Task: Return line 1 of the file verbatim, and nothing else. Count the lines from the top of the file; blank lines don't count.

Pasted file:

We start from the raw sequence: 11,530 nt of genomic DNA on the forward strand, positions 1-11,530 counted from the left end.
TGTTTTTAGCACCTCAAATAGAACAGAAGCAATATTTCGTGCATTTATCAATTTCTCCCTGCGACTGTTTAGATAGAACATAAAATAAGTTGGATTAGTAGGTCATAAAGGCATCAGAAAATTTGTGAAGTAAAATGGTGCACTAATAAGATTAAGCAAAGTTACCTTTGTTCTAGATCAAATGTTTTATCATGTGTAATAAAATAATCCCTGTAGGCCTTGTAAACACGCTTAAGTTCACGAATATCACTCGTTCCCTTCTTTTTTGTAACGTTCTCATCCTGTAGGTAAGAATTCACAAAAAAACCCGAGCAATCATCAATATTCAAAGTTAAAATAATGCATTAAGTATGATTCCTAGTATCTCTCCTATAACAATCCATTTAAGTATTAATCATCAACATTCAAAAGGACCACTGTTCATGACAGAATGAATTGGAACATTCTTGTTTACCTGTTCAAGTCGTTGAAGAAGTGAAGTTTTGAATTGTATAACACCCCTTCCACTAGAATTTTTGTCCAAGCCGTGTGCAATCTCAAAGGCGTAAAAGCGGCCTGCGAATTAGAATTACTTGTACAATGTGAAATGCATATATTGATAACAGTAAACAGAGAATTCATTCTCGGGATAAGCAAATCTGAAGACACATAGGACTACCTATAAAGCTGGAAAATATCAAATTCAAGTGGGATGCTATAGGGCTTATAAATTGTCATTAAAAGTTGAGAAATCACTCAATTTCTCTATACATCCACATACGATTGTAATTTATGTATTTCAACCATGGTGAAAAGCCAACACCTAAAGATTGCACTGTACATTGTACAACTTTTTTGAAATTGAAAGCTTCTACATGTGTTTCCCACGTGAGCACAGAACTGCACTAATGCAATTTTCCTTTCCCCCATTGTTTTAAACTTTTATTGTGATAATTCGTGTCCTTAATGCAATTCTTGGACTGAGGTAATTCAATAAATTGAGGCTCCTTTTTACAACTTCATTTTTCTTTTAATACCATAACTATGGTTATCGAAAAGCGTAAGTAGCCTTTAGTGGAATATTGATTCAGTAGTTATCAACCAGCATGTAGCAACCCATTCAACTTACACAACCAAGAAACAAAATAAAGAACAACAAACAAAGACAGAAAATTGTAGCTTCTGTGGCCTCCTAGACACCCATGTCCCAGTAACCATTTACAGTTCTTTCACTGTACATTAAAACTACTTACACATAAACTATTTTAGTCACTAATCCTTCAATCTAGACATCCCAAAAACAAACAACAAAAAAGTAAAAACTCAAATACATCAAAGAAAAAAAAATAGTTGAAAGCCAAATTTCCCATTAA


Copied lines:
We start from the raw sequence: 11,530 nt of genomic DNA on the forward strand, positions 1-11,530 counted from the left end.